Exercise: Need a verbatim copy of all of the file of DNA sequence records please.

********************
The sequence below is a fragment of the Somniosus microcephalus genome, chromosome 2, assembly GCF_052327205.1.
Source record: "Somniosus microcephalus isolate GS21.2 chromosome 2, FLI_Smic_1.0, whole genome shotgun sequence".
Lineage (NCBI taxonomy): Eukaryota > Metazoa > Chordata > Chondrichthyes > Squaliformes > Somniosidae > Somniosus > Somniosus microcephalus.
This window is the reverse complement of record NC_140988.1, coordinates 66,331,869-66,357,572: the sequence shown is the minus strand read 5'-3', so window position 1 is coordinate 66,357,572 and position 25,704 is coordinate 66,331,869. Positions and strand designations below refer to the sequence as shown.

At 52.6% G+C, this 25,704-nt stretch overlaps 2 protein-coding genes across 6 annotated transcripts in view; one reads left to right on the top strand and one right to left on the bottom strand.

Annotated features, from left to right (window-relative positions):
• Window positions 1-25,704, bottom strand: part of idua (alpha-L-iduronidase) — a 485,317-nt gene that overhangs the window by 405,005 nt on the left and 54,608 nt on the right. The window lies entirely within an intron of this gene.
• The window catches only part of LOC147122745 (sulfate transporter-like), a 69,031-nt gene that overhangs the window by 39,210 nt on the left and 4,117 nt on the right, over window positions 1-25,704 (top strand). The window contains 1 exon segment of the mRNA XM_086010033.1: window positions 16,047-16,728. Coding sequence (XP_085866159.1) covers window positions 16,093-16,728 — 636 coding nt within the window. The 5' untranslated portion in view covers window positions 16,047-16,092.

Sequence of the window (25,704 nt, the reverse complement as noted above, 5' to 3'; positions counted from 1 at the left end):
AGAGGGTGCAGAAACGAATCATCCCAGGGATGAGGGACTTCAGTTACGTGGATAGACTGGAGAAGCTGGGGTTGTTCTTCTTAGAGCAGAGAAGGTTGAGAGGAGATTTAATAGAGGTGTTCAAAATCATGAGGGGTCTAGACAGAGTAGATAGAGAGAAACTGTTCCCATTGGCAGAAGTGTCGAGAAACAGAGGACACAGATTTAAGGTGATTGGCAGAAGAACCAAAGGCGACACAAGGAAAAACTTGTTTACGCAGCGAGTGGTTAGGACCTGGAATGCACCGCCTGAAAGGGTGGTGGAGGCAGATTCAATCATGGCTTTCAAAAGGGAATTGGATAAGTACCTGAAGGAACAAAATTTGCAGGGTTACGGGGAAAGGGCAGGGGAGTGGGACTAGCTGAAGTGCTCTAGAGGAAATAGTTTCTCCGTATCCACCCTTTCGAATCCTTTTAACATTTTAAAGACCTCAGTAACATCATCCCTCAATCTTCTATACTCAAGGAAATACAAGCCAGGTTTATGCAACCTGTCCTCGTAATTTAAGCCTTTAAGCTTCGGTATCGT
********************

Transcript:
The sequence below is a fragment of the Somniosus microcephalus genome, chromosome 2, assembly GCF_052327205.1.
Source record: "Somniosus microcephalus isolate GS21.2 chromosome 2, FLI_Smic_1.0, whole genome shotgun sequence".
Lineage (NCBI taxonomy): Eukaryota > Metazoa > Chordata > Chondrichthyes > Squaliformes > Somniosidae > Somniosus > Somniosus microcephalus.
This window is the reverse complement of record NC_140988.1, coordinates 66,331,869-66,357,572: the sequence shown is the minus strand read 5'-3', so window position 1 is coordinate 66,357,572 and position 25,704 is coordinate 66,331,869. Positions and strand designations below refer to the sequence as shown.

At 52.6% G+C, this 25,704-nt stretch overlaps 2 protein-coding genes across 6 annotated transcripts in view; one reads left to right on the top strand and one right to left on the bottom strand.

Annotated features, from left to right (window-relative positions):
• Window positions 1-25,704, bottom strand: part of idua (alpha-L-iduronidase) — a 485,317-nt gene that overhangs the window by 405,005 nt on the left and 54,608 nt on the right. The window lies entirely within an intron of this gene.
• The window catches only part of LOC147122745 (sulfate transporter-like), a 69,031-nt gene that overhangs the window by 39,210 nt on the left and 4,117 nt on the right, over window positions 1-25,704 (top strand). The window contains 1 exon segment of the mRNA XM_086010033.1: window positions 16,047-16,728. Coding sequence (XP_085866159.1) covers window positions 16,093-16,728 — 636 coding nt within the window. The 5' untranslated portion in view covers window positions 16,047-16,092.

Sequence of the window (25,704 nt, the reverse complement as noted above, 5' to 3'; positions counted from 1 at the left end):
AGAGGGTGCAGAAACGAATCATCCCAGGGATGAGGGACTTCAGTTACGTGGATAGACTGGAGAAGCTGGGGTTGTTCTTCTTAGAGCAGAGAAGGTTGAGAGGAGATTTAATAGAGGTGTTCAAAATCATGAGGGGTCTAGACAGAGTAGATAGAGAGAAACTGTTCCCATTGGCAGAAGTGTCGAGAAACAGAGGACACAGATTTAAGGTGATTGGCAGAAGAACCAAAGGCGACACAAGGAAAAACTTGTTTACGCAGCGAGTGGTTAGGACCTGGAATGCACCGCCTGAAAGGGTGGTGGAGGCAGATTCAATCATGGCTTTCAAAAGGGAATTGGATAAGTACCTGAAGGAACAAAATTTGCAGGGTTACGGGGAAAGGGCAGGGGAGTGGGACTAGCTGAAGTGCTCTAGAGGAAATAGTTTCTCCGTATCCACCCTTTCGAATCCTTTTAACATTTTAAAGACCTCAGTAACATCATCCCTCAATCTTCTATACTCAAGGAAATACAAGCCAGGTTTATGCAACCTGTCCTCGTAATTTAAGCCTTTAAGCTTCGGTATCGT